PHOTO: Andrew Hudson
One day, when Nivedita and Niharika were still new to eating lunch at school, the girls asked their mom to come up with another word for “roti.”
The question caught Niyati Desai-Kadakia a bit off-guard. Growing up in Baroda, India, everyone knew what roti was.
Not only that, but Niyati’s own school lunches had always come from a cafeteria.
So Niyati never had a lunchbox, or an awkward lunchbox moment – the one when you pop the lid and everyone says your lunch is weird.
But Niyati figured out what happened, and gave the girls an answer: “How about we call it crêpes?”
After that talk came several other fancy French words for the girls’ Indian food lunches, before they briefly insisted on hot dogs and then finally, after a chat, agreed to simply call roti what it was.
Both self-published books explore what Niyati and her husband learned after moving with their twin daughters from Philadelphia to Mumbai to the Beach – moving across cultures can invite a lot of questions for a young family, and the answers are rarely clear-cut.
“It’s human nature to put someone in a box – it simplifies things,” says Niyati, speaking at home while the twins draw their own stories and puzzle over homework from Balmy Beach school.
“I think parents need to move beyond that, and not be pegged into one culture or another.”
A picture book writer would have a tough time pegging Niyati Desai-Kadakia in a single image.
Although she grew up in a large, traditional family in Baroda, at 18 she insisted on going to college in California, mainly so she could do a dual degree: biochemical engineering and Asian-American literature.
A fan of Rohinton Mistry and Vikram Seth, both cross-cultural writers, Niyati was also, in 1996, one of very few girls in her engineering classes.
On top of that, studying in mid-1990s California gave Niyati a huge tech jump on her family back in India.
“Email was there, but it was just coming out,” she said, laughing.
“I would still write letters home, which now sounds ancient.”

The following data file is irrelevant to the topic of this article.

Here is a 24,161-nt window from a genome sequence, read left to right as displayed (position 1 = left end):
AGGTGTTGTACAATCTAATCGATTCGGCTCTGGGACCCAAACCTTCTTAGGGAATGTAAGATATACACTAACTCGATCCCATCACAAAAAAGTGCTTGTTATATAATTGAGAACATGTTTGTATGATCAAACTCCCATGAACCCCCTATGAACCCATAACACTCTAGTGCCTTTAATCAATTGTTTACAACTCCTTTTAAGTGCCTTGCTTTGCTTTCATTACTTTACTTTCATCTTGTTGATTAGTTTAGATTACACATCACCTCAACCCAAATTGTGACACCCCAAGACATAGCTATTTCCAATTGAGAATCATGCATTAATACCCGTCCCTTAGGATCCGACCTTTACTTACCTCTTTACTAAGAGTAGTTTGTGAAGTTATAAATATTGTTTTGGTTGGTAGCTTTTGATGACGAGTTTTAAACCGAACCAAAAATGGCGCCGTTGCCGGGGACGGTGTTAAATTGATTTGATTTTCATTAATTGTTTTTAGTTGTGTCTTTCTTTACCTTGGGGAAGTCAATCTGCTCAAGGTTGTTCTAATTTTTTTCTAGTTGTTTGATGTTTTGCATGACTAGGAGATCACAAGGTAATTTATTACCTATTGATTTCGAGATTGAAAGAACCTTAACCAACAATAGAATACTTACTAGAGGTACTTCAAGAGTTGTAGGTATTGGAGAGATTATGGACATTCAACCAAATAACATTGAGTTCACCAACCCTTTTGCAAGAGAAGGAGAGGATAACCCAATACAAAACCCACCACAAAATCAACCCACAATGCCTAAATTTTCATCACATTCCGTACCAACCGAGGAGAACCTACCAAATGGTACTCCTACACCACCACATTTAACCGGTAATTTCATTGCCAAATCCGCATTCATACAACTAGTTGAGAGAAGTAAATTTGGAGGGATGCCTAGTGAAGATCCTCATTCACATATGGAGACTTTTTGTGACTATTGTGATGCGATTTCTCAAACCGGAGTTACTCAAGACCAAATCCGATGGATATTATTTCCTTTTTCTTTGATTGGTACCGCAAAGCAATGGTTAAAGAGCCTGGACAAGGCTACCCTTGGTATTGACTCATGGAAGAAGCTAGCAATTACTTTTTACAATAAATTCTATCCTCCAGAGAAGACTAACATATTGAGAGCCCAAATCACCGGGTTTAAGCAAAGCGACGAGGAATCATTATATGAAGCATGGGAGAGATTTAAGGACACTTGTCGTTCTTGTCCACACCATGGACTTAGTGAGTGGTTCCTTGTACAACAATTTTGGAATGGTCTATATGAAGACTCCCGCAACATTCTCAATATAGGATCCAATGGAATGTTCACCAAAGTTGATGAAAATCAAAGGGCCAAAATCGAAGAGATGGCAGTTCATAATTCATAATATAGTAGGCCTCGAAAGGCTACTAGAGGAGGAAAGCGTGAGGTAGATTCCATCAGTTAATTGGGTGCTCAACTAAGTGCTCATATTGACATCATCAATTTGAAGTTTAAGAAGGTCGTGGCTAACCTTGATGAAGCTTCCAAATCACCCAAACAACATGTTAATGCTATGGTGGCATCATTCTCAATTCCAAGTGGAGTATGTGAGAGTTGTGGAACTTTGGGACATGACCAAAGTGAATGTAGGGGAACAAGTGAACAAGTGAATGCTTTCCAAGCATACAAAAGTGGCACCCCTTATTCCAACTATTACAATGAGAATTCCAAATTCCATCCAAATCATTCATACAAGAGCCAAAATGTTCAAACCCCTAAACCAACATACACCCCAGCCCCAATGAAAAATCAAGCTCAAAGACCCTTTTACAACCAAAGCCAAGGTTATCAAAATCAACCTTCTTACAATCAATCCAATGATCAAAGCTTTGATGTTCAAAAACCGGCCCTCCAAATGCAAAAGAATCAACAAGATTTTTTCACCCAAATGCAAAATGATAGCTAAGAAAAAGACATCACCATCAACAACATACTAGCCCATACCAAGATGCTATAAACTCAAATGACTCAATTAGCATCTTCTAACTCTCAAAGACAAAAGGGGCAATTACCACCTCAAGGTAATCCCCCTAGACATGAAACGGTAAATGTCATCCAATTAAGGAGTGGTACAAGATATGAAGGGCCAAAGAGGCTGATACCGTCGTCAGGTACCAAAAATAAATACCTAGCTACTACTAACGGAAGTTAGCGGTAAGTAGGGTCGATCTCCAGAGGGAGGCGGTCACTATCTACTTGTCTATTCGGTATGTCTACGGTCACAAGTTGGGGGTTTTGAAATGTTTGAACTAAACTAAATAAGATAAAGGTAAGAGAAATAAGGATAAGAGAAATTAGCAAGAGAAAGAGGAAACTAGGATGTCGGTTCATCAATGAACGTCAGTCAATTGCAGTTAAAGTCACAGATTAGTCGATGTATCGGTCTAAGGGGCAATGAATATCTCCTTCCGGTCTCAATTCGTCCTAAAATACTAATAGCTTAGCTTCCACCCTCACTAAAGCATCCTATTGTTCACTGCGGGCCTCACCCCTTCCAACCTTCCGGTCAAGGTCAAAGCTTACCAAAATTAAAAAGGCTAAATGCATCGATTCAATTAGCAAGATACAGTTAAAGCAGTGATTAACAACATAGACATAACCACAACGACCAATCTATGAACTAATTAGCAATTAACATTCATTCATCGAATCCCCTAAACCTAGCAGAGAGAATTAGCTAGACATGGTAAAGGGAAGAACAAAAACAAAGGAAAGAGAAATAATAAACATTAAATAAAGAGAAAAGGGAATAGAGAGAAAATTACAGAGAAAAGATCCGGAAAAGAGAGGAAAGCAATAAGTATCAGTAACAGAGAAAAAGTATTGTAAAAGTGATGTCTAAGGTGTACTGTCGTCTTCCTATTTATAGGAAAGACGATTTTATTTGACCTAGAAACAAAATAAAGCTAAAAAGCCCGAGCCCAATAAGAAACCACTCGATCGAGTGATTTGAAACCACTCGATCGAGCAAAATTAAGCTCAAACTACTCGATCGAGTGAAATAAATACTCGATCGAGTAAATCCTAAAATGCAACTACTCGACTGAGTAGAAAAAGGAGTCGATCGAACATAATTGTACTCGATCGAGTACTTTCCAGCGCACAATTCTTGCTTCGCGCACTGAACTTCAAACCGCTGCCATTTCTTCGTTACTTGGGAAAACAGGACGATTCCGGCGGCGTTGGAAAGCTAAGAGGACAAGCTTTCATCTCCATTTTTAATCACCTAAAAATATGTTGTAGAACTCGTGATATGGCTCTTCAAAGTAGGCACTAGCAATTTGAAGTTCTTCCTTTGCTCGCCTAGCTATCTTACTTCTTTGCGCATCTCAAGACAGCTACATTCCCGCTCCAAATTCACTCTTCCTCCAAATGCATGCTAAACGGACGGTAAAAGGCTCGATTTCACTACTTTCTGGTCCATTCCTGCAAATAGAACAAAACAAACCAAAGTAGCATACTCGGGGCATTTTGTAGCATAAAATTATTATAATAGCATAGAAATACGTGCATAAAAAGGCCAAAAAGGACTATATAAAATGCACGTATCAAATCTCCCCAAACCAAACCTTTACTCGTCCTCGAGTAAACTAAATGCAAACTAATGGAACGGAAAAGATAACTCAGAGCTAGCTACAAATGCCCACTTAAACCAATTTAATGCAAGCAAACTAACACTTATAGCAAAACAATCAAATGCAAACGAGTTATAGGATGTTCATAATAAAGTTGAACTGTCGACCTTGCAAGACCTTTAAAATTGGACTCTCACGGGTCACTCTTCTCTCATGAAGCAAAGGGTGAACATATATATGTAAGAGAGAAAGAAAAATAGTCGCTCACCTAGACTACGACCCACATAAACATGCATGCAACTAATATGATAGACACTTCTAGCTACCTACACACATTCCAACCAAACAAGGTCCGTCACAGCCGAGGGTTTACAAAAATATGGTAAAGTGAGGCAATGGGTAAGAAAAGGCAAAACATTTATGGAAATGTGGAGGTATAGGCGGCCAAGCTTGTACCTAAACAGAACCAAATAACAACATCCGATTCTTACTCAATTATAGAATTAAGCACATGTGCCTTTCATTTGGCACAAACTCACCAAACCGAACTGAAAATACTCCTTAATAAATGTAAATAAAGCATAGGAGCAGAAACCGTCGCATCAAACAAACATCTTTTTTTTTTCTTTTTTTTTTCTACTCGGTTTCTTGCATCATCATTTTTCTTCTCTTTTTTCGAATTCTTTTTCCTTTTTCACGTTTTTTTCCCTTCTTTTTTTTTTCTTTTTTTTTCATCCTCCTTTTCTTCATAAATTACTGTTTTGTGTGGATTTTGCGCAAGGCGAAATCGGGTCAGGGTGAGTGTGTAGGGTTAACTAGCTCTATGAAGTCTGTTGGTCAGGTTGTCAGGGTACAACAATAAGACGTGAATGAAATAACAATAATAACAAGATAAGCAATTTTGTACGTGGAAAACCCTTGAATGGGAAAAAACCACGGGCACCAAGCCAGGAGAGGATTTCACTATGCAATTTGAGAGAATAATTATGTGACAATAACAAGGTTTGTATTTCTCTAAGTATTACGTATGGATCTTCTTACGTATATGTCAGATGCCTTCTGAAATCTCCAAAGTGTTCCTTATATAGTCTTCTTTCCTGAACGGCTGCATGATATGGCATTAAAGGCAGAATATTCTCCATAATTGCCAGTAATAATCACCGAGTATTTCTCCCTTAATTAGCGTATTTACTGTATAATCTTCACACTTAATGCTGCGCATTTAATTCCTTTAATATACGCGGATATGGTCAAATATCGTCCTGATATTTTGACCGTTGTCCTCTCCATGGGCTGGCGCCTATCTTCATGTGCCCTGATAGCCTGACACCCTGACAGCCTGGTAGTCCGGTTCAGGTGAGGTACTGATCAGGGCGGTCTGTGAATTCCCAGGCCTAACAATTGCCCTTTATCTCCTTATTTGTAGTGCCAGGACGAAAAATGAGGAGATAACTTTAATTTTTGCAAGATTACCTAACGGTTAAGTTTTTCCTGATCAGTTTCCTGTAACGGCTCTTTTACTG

And after finishing her first two degrees, Niyati stepped off her expected career track – the one she would eventually follow to immunoassays, drug discovery research, and Alzheimer’s imaging – so she could go back to India for a year of intensive training in classical dance.
“It was a leap of faith, because I wanted to finish my graduate studies,” she said. “But I knew I would regret it if I didn’t do it.”
For a year, Niyati woke at 4:30 a.m. to train with Chandrasekhar – a renowned dancer who was later awarded the Padma Bhushan, a national honour. She also helped him open his first Hotmail account.
Dance was a devotional pursuit, Niyati says, and it taught her more about hard work, respect, and failure than any academic essays or lab research.
But after earning her ability to teach dance professionally – a step that meant giving a four-hour final performance – Niyati returned to the US to pick up where she left off.
She met her husband, or rather discovered that her long-time friend was the reason none of her mother’s matchmaking made any sense, and for a while they settled near San Francisco Bay.
“At that time, we were very much what a typical couple would look like in the Bay area – having somebody in biotechnology, having somebody in IT,” she said. “Driving a Honda Civic – you can’t get more prototypical.”
In 2009, they decided to try and return to India, some 15 years since they had both left to study in the US.
“We were in the thick of things,” she said. “Then we realized that everything was just the same, but we had changed so much it was difficult to go back to what we were.”
They missed camping in wide-open places like Yosemite and Tahoe, or the road trips up to Vancouver and Toronto.
When an opportunity came for her husband to do an MBA in Philadelphia, they took it, and that’s where Nivedita and Niharika were born. Another year later, and they were living at Yonge and Bloor.
“We had heard a lot of good things about Toronto,” Niyati explained. “Our idea of Canada was it’s an amazing place for families – that’s what we kept hearing.”
After realizing that living with construction noise from the 76-storey One Bloor condo was atypical even for Toronto, they moved again in 2012, but this time, only as far as the Beach, where the twins would start kindergarten.
Niyati’s parents have a word for her in Gujarati, one that roughly translates to having wheels on your feet.
“We don’t identify with one single place,” she said, nor does she want her daughters to.
Where’s my Grandma? was born out of the girls’ first big identity questions. Why were their grandparents so far away, where they had to Skype them every week instead of having them over?
Niyati says Nivedita and Niharika were among the book’s keenest editors, picking up two typos even she didn’t see. And after it was published, they became her top sales people, giving a successful elevator pitch at a bookshop in San Francisco.
“It became a family thing,” said Niyati. “I was very proud of that. It filled my purpose, my personal purpose.”
If imitation is the highest form of flattery, it’s clear that the girls are big fans of their mom’s books. Both are busy drawing series of their own, with titles like Ava Plays Soccer and India to the USA.
The characters in her daughters’ books, and Niyati herself, can’t sum up their identities in a single pursuit any more than Nivedita and Niharika can say where they are form in a one-word answer.
“A lot of times, we ask kids, ‘What do you want to be when you grow up?” Niyati said, smiling.
“I would never ask that of a kid, because then you have to choose.”